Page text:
“If Someone Should Rise from the Dead”

Today, I want us to consider a couple of texts and what they share. The first text is the conclusion to the parable, The Rich Man and Lazarus, in Luke 16: “And he [the rich man] said, ‘Then I beg you, father, to send him [Lazarus] to my father’s house— for I have five brothers—so that he may warn them, lest they also come into this place of torment.’ But Abraham said, ‘They have Moses and the Prophets; let them hear them.’ And he said, ‘No, father Abraham, but if someone goes to them from the dead, they will repent.’ He said to him, ‘If they do not hear Moses and the Prophets, neither will they be convinced if someone should rise from the dead’” (Luke 16.27-31).

The second is from John 11, right after Jesus has raised Lazarus from the dead: “Many of the Jews therefore, who had come with Mary and had seen what he did, believed in him, but some of them went to the Pharisees and told them what Jesus had done. So the chief priests and the Pharisees gathered the council and said, ‘What are we to do? For this man performs many signs. If we let him go on like this, everyone will believe in him, and the Romans will come and take away both our place and our nation’” (John 11.45-48).

The texts share something important, more than just a man named Lazarus. Both show us faithless reactions to resurrection. In fact, it is almost as if Jesus’ parable in Luke foretells the reaction of the Pharisees in John 11. Abraham tells the rich man that the resurrected Lazarus will not sway men who ignore the Law and the Prophets, and, lo and behold, the resurrected Lazarus does not sway the Pharisees.

I want us to balance this point against the way we sometimes treat the Resurrection of Christ. Paul writes of the Resurrection, “For I delivered to you as of first importance what I also received: that Christ died for our sins in accordance with the Scriptures, that he was buried, that he was raised on the third day in accordance with the Scriptures, and that he appeared to Cephas, then to the twelve. Then he appeared to more than five hundred brothers at one time, most of whom are still alive, though some have fallen asleep. Then he appeared to James, then to all the apostles. Last of all, as to one untimely born, he appeared also to me” (1 Cor 15.3-8). Paul presents the Resurrection not only as a central confession of the Faith but also as an historical event with hundreds of witnesses.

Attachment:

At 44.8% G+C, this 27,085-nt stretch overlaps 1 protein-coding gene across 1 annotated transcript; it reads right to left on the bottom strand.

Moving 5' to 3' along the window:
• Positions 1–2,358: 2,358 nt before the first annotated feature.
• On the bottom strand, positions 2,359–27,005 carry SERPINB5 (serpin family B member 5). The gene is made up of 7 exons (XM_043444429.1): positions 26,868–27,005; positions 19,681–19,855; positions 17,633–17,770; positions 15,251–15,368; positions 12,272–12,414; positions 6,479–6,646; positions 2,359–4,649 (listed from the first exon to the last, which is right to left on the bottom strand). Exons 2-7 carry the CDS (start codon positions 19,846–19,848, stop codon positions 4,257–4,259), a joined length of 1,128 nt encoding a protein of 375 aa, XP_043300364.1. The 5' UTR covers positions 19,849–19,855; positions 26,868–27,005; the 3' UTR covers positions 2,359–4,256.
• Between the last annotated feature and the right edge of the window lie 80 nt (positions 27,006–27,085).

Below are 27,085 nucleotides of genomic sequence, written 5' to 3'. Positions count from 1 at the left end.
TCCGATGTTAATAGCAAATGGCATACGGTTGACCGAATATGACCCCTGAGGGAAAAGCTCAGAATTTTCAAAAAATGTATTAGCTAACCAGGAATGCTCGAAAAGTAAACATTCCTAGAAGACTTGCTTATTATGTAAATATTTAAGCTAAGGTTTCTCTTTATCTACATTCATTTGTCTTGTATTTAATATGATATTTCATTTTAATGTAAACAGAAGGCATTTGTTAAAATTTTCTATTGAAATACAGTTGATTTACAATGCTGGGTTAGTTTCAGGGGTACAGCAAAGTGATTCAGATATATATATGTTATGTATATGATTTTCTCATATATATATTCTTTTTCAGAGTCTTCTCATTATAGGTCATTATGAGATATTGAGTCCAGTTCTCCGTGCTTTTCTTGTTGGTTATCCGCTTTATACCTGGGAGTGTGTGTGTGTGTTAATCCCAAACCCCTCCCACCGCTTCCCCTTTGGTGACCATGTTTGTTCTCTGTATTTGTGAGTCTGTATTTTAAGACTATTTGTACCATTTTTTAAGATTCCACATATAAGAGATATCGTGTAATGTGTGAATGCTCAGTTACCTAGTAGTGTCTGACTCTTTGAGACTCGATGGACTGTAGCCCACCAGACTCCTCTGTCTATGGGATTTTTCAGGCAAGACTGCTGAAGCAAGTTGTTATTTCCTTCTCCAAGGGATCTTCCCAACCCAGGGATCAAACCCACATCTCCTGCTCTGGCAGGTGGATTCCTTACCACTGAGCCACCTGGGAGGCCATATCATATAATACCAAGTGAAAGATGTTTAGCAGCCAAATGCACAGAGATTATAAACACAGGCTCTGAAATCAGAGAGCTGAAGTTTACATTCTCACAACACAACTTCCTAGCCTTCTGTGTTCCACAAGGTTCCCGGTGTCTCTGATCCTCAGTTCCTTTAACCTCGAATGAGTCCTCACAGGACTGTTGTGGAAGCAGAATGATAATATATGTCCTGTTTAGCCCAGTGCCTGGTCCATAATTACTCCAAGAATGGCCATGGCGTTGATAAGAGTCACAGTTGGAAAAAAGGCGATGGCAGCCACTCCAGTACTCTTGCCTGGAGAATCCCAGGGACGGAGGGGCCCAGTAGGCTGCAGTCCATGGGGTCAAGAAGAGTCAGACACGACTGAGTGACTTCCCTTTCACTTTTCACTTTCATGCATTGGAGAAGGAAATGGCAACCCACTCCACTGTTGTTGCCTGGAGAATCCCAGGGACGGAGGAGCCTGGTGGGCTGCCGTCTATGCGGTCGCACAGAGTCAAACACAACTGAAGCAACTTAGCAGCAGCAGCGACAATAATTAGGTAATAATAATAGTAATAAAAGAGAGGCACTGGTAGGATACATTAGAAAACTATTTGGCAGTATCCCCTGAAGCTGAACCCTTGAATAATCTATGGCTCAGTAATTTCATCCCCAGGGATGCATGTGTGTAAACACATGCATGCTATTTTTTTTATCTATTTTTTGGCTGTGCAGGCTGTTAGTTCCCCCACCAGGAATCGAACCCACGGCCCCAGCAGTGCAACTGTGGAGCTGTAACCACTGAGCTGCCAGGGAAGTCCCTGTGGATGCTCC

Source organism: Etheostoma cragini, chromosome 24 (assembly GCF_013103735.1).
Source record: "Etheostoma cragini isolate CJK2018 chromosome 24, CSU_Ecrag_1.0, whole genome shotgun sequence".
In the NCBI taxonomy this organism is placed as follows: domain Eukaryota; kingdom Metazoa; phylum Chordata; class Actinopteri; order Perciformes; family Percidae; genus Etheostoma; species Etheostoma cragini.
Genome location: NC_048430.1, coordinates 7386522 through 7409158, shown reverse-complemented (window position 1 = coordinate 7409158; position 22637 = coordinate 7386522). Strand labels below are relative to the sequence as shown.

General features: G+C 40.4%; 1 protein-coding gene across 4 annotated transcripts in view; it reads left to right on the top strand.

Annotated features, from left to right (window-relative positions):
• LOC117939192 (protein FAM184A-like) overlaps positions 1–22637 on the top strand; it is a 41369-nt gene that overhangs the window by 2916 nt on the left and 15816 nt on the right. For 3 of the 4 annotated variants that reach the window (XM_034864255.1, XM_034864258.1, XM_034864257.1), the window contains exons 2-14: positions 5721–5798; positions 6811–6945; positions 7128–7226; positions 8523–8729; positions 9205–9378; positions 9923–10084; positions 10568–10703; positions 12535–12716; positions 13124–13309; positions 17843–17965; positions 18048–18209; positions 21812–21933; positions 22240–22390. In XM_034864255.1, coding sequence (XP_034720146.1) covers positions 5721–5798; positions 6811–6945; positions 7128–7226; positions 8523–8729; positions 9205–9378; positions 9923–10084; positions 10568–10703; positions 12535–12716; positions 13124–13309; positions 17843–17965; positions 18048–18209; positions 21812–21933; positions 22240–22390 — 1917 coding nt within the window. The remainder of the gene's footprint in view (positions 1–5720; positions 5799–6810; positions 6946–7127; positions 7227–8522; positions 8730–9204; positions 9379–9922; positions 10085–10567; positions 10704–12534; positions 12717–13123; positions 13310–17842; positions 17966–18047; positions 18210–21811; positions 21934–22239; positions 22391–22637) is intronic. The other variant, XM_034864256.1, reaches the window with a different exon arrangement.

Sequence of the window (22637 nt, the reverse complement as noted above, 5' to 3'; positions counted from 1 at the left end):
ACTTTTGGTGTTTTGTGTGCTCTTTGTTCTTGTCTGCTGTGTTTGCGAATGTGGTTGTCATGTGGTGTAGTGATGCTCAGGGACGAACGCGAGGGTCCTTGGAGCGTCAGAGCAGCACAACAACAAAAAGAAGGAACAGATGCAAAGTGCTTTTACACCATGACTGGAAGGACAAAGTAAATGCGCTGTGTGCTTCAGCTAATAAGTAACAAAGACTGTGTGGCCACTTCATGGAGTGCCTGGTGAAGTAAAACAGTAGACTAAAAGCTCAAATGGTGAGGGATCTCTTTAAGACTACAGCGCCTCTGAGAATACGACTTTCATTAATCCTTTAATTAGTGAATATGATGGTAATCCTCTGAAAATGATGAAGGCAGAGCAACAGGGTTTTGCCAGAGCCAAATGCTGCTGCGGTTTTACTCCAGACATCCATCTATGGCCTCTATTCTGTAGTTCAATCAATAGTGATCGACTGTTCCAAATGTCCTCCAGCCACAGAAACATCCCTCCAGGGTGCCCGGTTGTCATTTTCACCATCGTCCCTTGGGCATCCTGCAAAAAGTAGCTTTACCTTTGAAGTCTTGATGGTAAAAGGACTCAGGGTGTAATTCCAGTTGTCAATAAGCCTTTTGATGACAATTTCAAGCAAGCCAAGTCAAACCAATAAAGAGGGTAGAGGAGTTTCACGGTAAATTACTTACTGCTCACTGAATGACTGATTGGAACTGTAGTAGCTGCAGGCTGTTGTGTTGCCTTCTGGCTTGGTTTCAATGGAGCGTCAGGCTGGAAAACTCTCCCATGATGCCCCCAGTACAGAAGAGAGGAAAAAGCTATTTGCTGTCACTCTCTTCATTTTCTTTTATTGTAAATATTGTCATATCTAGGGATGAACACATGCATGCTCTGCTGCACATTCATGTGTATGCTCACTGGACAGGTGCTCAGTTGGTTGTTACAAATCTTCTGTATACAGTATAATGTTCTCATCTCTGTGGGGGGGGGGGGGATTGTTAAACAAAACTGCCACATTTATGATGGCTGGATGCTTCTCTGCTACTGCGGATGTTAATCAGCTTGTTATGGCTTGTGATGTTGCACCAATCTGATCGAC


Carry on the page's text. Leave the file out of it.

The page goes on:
This statement, that “he appeared to more than five hundred brothers at one time,” piques our modern interests, because we seek empirical proof above all else in matters of belief. Empiricism, the legacy of David Hume and John Locke, demands that something must be observable and repeatable to be believed. Modern men place their trust in scientific facts which can be seen and felt, over and against religion based on faith. (The dichotomy between science and faith is false, but that is outside the scope of this essay.)

We see so many turning away from the Faith because of empiricism, so we are tempted to conduct our apologetics by the rules of empiricism. We like Paul’s telling us that there were hundreds of witnesses to the Resurrection, because it gives us empirically acceptable proof that Jesus rose from the dead and is thus the Son of God. With this kind of proof, we should be able to convert all the atheists to Christianity easily, right?